Some organizations look only at statutory requirements and make a decision on an AED program on those considerations alone, Lazar said. It’s important for safety managers to look at a bigger picture and consider common law, workers’ compensation laws, industry norms, worker and customer expectations, organizational values, and more, he added.

For example, mandates in some states for AEDs in schools, fitness centers and dental offices – coupled with AEDs becoming more commonplace in workplaces and public areas – may create a reasonable expectation that an AED be located in every workplace. In addition, AEDs are more commonplace in some industries than others, sometimes as a result of a legal challenge. Airlines, health clubs, transportation authorities, theme parks and other organizations have paid settlements or damages for failing to have AEDs or for not having staff properly trained to use them. In many cases, damages were paid in the absence of statutes requiring AEDs.

AED treatment achieves higher sudden cardiac arrest survival rates than EMS

Workplace safety managers should also consider the upside to having an AED. A workplace with an AED on the premises simply has a better chance of saving a sudden cardiac arrest victim than it would by depending on EMS. That’s because even the fastest EMS team will likely need several minutes to travel to the rescue site, and quickly providing a defibrillating shock is the most important aspect of AED lifesaving. Up to 90 percent of sudden cardiac arrest victims receiving AED treatment within two minutes survive, but the survival chances decrease with each passing minute. By 10 minutes, most victims die.

A Johns Hopkins study of sudden cardiac arrest responders demonstrated that “speed is more important than training.” Non-medical volunteers – including employees in workplaces – coming to the rescue with AEDs achieved the highest survival rate (40 percent) – higher than healthcare workers (16 percent) and police (13 percent). Non-medical volunteers achieved the higher rate simply because they arrived on the scene sooner, the study determined. “On average, early AED defibrillation before EMS arrival seems to nearly double a victim’s odds of survival after OHCA (out-of-hospital cardiac arrest),” the study’s authors wrote.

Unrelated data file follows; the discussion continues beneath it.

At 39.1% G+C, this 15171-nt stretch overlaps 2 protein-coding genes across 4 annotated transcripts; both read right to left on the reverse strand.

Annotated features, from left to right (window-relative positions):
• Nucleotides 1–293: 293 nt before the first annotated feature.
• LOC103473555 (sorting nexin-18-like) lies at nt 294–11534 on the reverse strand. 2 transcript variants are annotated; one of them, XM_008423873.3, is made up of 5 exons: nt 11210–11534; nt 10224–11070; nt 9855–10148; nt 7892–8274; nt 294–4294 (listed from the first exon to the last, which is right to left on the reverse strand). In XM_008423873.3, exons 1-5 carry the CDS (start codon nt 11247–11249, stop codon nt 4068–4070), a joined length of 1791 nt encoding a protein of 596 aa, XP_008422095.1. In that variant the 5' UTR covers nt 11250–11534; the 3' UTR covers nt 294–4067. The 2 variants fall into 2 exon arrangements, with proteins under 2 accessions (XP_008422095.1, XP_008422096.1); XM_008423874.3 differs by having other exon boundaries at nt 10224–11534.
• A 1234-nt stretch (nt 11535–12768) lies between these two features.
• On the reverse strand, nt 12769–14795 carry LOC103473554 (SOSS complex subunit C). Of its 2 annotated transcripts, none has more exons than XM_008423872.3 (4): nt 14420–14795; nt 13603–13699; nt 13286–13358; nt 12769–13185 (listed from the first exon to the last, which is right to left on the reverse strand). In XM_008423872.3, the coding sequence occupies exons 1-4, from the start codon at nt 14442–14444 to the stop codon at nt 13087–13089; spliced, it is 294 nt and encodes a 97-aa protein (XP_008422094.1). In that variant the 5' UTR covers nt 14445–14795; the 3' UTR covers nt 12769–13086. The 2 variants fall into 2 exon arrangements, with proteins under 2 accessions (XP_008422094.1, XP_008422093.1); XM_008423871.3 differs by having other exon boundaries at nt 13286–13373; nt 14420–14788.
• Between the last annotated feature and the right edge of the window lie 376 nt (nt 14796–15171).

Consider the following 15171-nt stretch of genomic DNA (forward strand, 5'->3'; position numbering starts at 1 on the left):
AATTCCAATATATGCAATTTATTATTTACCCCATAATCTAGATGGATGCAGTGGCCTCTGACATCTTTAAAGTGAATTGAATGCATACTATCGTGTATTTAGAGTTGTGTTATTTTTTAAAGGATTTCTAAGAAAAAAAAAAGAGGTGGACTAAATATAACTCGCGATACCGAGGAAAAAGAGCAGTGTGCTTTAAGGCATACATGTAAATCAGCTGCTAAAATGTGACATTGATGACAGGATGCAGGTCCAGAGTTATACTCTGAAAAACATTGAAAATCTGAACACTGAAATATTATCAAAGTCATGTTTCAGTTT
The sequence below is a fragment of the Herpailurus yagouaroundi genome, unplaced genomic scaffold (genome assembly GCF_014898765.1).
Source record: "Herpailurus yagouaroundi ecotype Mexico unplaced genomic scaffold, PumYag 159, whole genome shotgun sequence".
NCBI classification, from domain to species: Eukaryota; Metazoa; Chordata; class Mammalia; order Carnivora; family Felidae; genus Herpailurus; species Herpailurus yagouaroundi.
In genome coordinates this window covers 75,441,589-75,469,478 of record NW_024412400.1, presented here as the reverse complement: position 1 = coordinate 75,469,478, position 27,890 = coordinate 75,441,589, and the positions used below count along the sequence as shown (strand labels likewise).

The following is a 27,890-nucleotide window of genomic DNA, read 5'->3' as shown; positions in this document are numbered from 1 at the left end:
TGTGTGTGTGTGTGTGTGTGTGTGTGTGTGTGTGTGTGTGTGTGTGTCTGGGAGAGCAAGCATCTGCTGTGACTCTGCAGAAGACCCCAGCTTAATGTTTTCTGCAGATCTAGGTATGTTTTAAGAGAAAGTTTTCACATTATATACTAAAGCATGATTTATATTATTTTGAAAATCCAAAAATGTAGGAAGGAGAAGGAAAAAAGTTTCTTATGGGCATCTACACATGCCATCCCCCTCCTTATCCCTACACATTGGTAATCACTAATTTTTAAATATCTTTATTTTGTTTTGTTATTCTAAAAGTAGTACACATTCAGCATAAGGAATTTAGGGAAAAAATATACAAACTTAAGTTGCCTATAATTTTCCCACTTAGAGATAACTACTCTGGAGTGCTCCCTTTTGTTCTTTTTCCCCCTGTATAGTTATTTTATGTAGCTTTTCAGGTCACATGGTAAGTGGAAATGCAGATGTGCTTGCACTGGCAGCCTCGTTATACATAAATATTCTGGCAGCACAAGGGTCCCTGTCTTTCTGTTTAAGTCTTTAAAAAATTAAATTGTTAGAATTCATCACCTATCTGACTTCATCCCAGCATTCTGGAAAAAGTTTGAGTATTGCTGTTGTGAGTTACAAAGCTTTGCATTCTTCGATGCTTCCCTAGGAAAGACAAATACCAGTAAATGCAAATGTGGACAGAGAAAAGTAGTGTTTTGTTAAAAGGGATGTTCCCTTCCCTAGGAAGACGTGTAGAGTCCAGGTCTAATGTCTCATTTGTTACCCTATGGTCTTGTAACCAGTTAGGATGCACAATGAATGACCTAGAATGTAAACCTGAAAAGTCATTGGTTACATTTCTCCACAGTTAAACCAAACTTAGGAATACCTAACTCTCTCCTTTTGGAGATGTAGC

AEDs are easier to use than ever, but they must be properly maintained

Technological innovations occurring within the past several years have made AEDs very easy to use. The life saves made by non-medical users – including bystanders who have not received AED/CPR training – prove this ease of use. These improvements include real-time video and text instructions for rescuers, built-in self-training modules, and maintenance reminders. For example, when the Defibtech VIEW AED’s audio says and text reads, “Place pads on patient’s chest,” the video shows exactly where to place the pads. A survey by Defibtech and Harris Interactive found that an AED with video, audio and text instruction would be used with confidence by up to 97 percent of the respondents. Today’s AEDs are like smart phones – easy to use and intuitive.

But no matter how many state-of-the-art features an organization’s AEDs have, safety managers still must make sure batteries and defibrillation pads are checked and replaced periodically. For large organizations with many AEDs located on their properties, this ongoing maintenance can be a challenge. Most AED providers can recommend outsourced services that can help with this upkeep.

Managing risk, therefore, requires many considerations, from knowing how various aspects of law work and common-sense approaches to maintaining AEDs. By looking at this big picture, safety managers can put their organizations in the best place to succeed for financial stakeholders, employees and customers. Do what’s right, and everyone wins.

Published in EHS Today, March 12, 2014
Written by Debra Ford – Director of Marketing